A good approach for KM in a company with bases in different countries is those of Doz et. al.. They suggest three elemental concepts, which they call “Projection”, “Integra­tion” and “Orchestration”.[19] “Projection” explains the process of transferring knowl­edge from the home country to the foreign centres, but at the same time to consider the special circumstances and knowledge on the spot. “Integration” means the worldwide learning and using from external knowledge, whereby the centre has a coordination but not the leading role. The “Orchestration” describes the cooperation of the company units, the customers and other partners in the network without a moderating centre. But the latter requires the preconditions “sensors”, “attractors” and a system of a “efficient and effective knowledge exchange”.[20] Especially this approach shows that the central elements of knowledge build-up and –transfer in the international context are company culture, incentive systems and information and communication.[21]

The APQC/ Anderson-framework includes a concept of phases of KM with so called “Enablers” which stimulate the frame conditions. There are for example: Leadership, company culture, technology, information and communication technology and the measurement of the results of KM. The issue “culture” in this concept is referring to the questions, how a sharing of knowledge could be encouraged and simplified, how a cli­mate of openness and confidence could be generated and if the customer needs are re­flected. In sum the APQC/Andersen-framework can be seen as a good checklist for KM.[22]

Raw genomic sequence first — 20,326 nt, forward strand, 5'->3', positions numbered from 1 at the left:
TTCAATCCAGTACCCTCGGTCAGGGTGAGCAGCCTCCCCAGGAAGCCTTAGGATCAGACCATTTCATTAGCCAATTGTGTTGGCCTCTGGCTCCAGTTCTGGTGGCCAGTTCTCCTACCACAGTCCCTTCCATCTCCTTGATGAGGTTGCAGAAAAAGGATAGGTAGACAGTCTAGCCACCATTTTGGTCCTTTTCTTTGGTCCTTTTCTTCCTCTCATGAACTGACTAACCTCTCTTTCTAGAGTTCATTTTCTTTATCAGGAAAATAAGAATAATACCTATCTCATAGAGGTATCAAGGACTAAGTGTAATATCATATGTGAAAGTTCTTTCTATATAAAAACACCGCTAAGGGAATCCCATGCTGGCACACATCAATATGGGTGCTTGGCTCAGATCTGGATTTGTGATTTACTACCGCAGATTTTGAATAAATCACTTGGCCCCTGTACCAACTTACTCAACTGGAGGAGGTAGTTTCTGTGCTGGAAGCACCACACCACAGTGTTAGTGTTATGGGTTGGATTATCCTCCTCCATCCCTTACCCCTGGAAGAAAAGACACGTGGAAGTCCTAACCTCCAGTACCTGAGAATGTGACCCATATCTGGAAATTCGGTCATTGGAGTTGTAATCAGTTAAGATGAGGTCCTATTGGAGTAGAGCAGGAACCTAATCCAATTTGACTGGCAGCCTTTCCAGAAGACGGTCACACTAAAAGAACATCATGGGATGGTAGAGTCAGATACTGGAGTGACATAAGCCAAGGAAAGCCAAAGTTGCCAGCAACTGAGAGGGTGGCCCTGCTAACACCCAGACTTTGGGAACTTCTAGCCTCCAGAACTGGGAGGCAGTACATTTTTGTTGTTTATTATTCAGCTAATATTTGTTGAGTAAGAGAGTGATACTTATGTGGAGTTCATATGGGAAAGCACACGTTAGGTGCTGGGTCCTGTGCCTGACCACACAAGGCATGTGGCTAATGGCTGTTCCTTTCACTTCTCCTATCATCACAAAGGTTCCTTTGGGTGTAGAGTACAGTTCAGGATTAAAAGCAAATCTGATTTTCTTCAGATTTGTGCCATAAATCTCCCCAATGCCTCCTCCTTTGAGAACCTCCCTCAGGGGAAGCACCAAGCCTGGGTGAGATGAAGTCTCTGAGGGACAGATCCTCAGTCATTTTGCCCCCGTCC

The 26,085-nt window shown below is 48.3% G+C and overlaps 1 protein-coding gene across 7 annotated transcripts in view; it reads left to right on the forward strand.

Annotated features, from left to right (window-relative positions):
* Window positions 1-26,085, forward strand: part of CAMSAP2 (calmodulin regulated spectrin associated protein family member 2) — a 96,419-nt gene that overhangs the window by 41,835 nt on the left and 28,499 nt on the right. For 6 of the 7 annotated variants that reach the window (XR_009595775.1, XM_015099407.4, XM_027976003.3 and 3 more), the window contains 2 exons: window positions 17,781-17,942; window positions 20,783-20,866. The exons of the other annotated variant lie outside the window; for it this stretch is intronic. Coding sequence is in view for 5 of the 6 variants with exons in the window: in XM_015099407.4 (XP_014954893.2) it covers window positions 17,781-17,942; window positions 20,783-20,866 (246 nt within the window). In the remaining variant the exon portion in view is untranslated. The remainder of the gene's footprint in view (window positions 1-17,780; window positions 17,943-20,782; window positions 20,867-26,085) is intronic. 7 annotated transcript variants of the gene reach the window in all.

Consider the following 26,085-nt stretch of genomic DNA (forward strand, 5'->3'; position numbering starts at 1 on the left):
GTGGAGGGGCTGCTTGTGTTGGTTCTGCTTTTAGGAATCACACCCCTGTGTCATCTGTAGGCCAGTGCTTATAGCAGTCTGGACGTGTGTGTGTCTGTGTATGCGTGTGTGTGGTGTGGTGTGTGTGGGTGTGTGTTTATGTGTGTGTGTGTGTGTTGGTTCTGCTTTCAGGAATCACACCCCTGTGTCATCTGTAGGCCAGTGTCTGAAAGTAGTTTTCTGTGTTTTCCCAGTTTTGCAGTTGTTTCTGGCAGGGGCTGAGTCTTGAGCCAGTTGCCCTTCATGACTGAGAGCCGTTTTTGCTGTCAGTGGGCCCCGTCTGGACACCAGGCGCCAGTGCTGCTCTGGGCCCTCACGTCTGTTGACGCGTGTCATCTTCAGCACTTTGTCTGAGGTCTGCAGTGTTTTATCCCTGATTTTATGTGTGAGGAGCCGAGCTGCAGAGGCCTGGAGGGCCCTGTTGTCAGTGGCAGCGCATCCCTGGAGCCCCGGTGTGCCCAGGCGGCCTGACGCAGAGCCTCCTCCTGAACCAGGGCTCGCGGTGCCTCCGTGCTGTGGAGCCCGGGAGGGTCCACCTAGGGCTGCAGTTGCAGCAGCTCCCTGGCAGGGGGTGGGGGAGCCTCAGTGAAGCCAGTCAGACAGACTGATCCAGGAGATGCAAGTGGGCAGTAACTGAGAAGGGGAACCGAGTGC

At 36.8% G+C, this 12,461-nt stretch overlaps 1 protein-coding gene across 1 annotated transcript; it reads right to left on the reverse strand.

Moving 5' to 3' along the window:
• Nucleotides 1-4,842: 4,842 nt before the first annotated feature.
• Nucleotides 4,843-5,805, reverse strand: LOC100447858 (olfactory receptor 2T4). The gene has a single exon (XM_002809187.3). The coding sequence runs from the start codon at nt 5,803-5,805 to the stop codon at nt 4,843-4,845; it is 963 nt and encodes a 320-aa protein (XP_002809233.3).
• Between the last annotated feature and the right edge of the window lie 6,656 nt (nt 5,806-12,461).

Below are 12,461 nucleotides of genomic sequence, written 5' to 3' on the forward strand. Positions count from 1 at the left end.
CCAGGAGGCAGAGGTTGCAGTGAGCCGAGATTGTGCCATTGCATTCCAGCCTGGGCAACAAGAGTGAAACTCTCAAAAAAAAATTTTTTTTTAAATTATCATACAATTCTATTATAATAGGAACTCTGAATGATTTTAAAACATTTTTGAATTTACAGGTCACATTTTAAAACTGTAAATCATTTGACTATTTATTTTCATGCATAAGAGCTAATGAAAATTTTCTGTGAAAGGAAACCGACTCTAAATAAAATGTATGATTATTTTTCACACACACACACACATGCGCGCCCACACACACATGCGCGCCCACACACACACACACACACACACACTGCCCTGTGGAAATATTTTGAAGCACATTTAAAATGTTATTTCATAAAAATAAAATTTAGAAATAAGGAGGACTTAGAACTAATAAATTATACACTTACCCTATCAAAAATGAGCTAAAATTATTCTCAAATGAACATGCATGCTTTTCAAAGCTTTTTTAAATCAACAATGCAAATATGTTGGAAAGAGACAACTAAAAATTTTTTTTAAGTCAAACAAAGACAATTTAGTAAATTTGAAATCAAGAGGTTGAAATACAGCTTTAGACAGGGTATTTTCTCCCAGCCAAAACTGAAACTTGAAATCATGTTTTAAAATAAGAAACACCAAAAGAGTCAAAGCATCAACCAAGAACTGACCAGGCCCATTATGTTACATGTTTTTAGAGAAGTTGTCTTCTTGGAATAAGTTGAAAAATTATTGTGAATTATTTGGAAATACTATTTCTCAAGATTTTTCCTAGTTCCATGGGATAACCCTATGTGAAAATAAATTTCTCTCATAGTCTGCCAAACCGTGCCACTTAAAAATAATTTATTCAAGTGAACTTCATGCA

But in this assignment the approach of Beijerse is used, because it combines several views mentioned above[23], it is of a conceptual nature and can also be best applied for SME.[24] It is near the APQC/ Andersen-framework but is more transparent and easier to use. The model is illustrated as follows:

Figure 2: An integral knowledge management model[25]

illustration not visible in this excerpt

Source: Beijerse (2002), p. 166.

To make the factor knowledge productive as the goal of the KM process, all organisa­tion means has to be used. In the operational centre stands the knowledge streams that forms a “knowledge cycle”: The knowledge evaluation gives a logical input for the identification of the available and the necessary knowledge and therefore at least for the knowledge gap that derives from this. With the following development, sharing and utilization of knowledge the process starts again and form at least a cycle.[26]